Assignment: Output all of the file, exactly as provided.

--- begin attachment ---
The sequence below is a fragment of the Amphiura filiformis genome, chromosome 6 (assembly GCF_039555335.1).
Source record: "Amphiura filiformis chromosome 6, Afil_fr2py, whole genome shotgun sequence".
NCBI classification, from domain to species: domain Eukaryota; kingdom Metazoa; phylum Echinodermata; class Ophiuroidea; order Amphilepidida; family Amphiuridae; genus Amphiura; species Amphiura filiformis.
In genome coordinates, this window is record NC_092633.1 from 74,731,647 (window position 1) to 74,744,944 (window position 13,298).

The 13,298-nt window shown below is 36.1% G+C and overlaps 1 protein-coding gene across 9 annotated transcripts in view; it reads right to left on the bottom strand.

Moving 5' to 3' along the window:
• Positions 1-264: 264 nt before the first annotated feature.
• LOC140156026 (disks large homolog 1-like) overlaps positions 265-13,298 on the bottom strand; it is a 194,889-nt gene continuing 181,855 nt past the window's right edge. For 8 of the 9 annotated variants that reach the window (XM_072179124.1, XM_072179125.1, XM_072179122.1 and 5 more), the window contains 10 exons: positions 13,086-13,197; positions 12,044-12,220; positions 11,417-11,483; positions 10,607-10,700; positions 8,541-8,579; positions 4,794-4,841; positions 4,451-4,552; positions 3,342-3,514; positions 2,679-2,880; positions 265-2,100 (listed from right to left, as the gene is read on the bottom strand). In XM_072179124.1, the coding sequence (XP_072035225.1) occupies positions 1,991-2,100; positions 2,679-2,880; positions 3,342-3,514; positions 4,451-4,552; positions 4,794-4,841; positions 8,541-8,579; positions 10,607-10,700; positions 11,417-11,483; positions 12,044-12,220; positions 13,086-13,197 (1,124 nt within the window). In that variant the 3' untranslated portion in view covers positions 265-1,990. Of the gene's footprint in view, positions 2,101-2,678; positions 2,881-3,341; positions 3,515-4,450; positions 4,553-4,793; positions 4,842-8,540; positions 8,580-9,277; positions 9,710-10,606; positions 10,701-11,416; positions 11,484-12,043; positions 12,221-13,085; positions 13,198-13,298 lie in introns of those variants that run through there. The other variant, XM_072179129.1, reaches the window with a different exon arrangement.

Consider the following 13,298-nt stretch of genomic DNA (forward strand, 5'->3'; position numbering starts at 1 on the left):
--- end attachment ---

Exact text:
The sequence below is a fragment of the Amphiura filiformis genome, chromosome 6 (assembly GCF_039555335.1).
Source record: "Amphiura filiformis chromosome 6, Afil_fr2py, whole genome shotgun sequence".
NCBI classification, from domain to species: domain Eukaryota; kingdom Metazoa; phylum Echinodermata; class Ophiuroidea; order Amphilepidida; family Amphiuridae; genus Amphiura; species Amphiura filiformis.
In genome coordinates, this window is record NC_092633.1 from 74,731,647 (window position 1) to 74,744,944 (window position 13,298).

The 13,298-nt window shown below is 36.1% G+C and overlaps 1 protein-coding gene across 9 annotated transcripts in view; it reads right to left on the bottom strand.

Moving 5' to 3' along the window:
• Positions 1-264: 264 nt before the first annotated feature.
• LOC140156026 (disks large homolog 1-like) overlaps positions 265-13,298 on the bottom strand; it is a 194,889-nt gene continuing 181,855 nt past the window's right edge. For 8 of the 9 annotated variants that reach the window (XM_072179124.1, XM_072179125.1, XM_072179122.1 and 5 more), the window contains 10 exons: positions 13,086-13,197; positions 12,044-12,220; positions 11,417-11,483; positions 10,607-10,700; positions 8,541-8,579; positions 4,794-4,841; positions 4,451-4,552; positions 3,342-3,514; positions 2,679-2,880; positions 265-2,100 (listed from right to left, as the gene is read on the bottom strand). In XM_072179124.1, the coding sequence (XP_072035225.1) occupies positions 1,991-2,100; positions 2,679-2,880; positions 3,342-3,514; positions 4,451-4,552; positions 4,794-4,841; positions 8,541-8,579; positions 10,607-10,700; positions 11,417-11,483; positions 12,044-12,220; positions 13,086-13,197 (1,124 nt within the window). In that variant the 3' untranslated portion in view covers positions 265-1,990. Of the gene's footprint in view, positions 2,101-2,678; positions 2,881-3,341; positions 3,515-4,450; positions 4,553-4,793; positions 4,842-8,540; positions 8,580-9,277; positions 9,710-10,606; positions 10,701-11,416; positions 11,484-12,043; positions 12,221-13,085; positions 13,198-13,298 lie in introns of those variants that run through there. The other variant, XM_072179129.1, reaches the window with a different exon arrangement.

Consider the following 13,298-nt stretch of genomic DNA (forward strand, 5'->3'; position numbering starts at 1 on the left):